Reform and the Non-State Economy in China: The Political Economy of Liberalization Strategies

Springer
Free sample

Built on rich data analyses, this book offers a fresh and in-depth explanation of how China's pro-reform leaders successfully launched controversial policies to promote private and foreign economic sectors, managed leadership conflict, and ensured reform in the provinces and rapid growth in the nation.
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About the author

HONGYI HARRY LAI is a research fellow at the East Asian Institute, National University of Singapore.
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Additional Information

Publisher
Springer
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Published on
Nov 27, 2006
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Pages
294
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ISBN
9780312376161
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Best For
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Language
English
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Genres
Political Science / General
Political Science / History & Theory
Political Science / International Relations / General
Political Science / Political Economy
Political Science / Political Ideologies / General
Political Science / Public Policy / Economic Policy
Political Science / World / Asian
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Content Protection
This content is DRM protected.
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In this edited volume, a set of issue and country experts tackle questions regarding China’s current rise to power within the current international economic and political order. The current international system is governed by a “Western” conception of order and based on the primacy of post–World War II rules, drawn from liberal models of capitalism and democracy practiced in the US and in Western Europe. In this context, the most important and most uncertain questions facing the West over the next decade concern how the EU and the US will respond to China’s rapid growth. Will the transatlantic relationship hold and become stronger, faced with this new economic and geopolitical challenge? Or will the US and the EU—an increasingly prominent global player—compete for economic and political advantage? After a brief introduction laying out the circumstances of China’s economic and political rise and the challenges that this poses to the existing international order, the book proceeds in three sections. The first section provides competing theoretical perspectives on China’s rise in a historical context. The second section provides a distinctly Chinese perspective on China’s current rise. The third section looks at responses from the United States and the European Union, focusing on both economic and security issues as well as the implications of China’s rise for US-EU relations. This book is relevant to both scholars and policymakers concerned with Chinese domestic politics and foreign policy, US foreign policy, EU foreign policy, China-US relations, China-EU relations, international security, international political economy and emerging markets.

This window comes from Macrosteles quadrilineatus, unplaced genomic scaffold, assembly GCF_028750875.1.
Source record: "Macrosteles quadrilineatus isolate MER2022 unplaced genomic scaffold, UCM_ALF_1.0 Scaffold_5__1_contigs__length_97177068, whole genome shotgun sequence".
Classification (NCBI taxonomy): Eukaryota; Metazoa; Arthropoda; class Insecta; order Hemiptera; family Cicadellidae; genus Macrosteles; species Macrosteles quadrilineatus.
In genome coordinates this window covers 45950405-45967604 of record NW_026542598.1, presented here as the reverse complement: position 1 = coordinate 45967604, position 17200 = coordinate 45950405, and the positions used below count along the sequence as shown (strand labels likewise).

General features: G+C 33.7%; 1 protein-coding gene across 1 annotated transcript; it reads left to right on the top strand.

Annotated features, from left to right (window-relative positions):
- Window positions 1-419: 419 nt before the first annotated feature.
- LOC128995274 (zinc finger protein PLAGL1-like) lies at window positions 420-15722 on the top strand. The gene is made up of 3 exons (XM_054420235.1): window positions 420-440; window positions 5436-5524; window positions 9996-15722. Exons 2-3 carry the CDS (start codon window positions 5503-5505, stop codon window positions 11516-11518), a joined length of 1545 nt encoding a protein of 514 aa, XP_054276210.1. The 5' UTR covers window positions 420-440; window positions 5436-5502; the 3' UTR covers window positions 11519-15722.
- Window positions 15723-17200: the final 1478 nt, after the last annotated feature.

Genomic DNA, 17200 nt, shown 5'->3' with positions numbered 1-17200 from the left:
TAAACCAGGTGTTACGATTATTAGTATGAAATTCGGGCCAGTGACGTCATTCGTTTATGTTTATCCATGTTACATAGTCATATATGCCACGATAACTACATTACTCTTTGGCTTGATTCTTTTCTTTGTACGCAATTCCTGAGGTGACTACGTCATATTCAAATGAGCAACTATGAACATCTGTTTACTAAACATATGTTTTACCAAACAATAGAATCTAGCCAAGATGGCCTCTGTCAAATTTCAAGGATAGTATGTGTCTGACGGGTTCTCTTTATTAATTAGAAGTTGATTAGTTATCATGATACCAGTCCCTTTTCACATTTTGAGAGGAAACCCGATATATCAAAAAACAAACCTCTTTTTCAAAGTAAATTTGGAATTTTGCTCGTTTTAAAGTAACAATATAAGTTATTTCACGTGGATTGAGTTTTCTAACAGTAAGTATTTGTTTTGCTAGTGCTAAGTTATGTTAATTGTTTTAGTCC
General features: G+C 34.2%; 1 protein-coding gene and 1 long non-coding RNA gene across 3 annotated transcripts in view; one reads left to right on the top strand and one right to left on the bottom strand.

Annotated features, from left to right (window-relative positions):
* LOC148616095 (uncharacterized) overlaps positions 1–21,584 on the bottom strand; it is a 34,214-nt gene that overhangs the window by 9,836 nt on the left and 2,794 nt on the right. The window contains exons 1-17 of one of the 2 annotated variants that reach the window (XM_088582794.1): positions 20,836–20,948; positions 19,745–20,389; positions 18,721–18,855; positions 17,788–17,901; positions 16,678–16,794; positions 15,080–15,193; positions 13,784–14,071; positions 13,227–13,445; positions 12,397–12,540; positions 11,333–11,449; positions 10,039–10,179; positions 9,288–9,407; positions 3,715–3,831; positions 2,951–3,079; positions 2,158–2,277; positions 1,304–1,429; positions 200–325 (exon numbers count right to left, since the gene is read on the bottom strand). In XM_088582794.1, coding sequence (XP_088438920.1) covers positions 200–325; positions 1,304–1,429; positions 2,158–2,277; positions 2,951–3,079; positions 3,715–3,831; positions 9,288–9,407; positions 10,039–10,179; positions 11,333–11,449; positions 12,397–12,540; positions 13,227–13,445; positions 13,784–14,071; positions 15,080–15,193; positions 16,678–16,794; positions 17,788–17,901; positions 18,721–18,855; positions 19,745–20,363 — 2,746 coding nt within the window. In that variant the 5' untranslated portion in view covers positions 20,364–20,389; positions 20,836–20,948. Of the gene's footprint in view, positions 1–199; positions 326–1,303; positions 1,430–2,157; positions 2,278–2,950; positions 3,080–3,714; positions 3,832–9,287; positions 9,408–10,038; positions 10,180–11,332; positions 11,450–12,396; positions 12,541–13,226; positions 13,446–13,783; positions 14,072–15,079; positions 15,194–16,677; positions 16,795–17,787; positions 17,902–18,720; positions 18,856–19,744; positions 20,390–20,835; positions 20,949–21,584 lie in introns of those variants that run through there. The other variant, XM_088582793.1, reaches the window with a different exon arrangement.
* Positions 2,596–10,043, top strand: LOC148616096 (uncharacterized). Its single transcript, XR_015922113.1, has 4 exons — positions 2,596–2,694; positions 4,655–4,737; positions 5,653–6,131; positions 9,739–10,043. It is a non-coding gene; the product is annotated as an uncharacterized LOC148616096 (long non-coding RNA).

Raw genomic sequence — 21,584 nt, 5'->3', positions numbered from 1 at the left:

Pulitzer Prize in General Nonfiction finalist

Winner of the 2014 National Book Award in nonfiction.

An Economist Best Book of 2014.

A vibrant, colorful, and revelatory inner history of China during a moment of profound transformation

From abroad, we often see China as a caricature: a nation of pragmatic plutocrats and ruthlessly dedicated students destined to rule the global economy-or an addled Goliath, riddled with corruption and on the edge of stagnation. What we don't see is how both powerful and ordinary people are remaking their lives as their country dramatically changes.

As the Beijing correspondent for The New Yorker, Evan Osnos was on the ground in China for years, witness to profound political, economic, and cultural upheaval. In Age of Ambition, he describes the greatest collision taking place in that country: the clash between the rise of the individual and the Communist Party's struggle to retain control. He asks probing questions: Why does a government with more success lifting people from poverty than any civilization in history choose to put strict restraints on freedom of expression? Why do millions of young Chinese professionals-fluent in English and devoted to Western pop culture-consider themselves "angry youth," dedicated to resisting the West's influence? How are Chinese from all strata finding meaning after two decades of the relentless pursuit of wealth?

Writing with great narrative verve and a keen sense of irony, Osnos follows the moving stories of everyday people and reveals life in the new China to be a battleground between aspiration and authoritarianism, in which only one can prevail.

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